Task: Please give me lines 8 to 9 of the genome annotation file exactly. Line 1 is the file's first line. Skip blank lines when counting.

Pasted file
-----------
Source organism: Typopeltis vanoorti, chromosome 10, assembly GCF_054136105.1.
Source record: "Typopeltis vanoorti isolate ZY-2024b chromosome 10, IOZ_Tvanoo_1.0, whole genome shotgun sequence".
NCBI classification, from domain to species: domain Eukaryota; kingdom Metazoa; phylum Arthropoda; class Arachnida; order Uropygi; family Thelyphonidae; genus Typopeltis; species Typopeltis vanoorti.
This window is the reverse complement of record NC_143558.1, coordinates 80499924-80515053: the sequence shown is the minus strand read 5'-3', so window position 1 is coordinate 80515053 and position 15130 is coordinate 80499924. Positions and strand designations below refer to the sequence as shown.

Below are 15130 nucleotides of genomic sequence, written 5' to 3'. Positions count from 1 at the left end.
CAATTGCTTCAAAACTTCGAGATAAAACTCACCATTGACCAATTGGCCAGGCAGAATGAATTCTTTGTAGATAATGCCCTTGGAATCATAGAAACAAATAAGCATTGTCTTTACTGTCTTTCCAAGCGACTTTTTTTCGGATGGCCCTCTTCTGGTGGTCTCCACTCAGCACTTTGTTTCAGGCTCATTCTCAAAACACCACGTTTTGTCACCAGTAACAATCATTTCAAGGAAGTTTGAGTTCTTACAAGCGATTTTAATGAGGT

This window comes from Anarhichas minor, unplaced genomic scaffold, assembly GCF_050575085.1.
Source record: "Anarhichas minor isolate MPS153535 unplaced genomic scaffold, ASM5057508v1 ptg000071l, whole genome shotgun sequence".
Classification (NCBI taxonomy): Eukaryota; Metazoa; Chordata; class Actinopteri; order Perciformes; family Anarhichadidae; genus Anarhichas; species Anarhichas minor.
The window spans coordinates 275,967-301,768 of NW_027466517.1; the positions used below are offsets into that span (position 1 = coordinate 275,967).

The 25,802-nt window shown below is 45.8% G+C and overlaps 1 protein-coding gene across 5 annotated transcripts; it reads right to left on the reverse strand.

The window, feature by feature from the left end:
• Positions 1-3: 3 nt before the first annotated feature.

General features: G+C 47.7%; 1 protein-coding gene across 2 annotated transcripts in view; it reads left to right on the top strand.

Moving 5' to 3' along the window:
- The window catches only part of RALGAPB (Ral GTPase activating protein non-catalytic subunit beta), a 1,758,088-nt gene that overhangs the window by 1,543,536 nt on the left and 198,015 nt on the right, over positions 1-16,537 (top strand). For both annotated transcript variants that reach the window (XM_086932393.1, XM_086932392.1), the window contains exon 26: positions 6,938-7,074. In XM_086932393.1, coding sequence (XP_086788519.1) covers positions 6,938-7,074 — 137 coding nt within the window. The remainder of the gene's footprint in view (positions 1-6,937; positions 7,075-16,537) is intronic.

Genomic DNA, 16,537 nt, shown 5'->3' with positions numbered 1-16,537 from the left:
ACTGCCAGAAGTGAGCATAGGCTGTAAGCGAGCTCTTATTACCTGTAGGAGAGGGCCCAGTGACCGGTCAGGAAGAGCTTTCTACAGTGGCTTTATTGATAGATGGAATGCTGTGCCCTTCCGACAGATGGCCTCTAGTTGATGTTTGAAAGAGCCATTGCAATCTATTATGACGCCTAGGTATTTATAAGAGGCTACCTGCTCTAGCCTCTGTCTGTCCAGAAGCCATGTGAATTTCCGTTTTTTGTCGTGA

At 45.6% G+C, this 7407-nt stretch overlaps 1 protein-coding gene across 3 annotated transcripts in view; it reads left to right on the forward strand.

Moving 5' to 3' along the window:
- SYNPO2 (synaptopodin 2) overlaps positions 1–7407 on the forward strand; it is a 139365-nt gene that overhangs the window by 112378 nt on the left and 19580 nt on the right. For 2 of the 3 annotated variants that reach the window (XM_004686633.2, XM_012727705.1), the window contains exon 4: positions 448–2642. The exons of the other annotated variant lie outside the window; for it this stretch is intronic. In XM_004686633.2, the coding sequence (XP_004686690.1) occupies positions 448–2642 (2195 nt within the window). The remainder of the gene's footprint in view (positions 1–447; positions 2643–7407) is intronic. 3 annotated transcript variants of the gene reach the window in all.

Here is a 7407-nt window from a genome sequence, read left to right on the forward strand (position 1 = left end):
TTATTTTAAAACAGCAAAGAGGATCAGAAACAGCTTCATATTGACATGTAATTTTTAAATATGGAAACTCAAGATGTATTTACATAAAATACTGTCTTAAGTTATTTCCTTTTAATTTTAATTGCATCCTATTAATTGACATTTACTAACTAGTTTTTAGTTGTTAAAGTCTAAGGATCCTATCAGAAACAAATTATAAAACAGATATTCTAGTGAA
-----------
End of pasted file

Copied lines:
Source record: "Anarhichas minor isolate MPS153535 unplaced genomic scaffold, ASM5057508v1 ptg000071l, whole genome shotgun sequence".
Classification (NCBI taxonomy): Eukaryota; Metazoa; Chordata; class Actinopteri; order Perciformes; family Anarhichadidae; genus Anarhichas; species Anarhichas minor.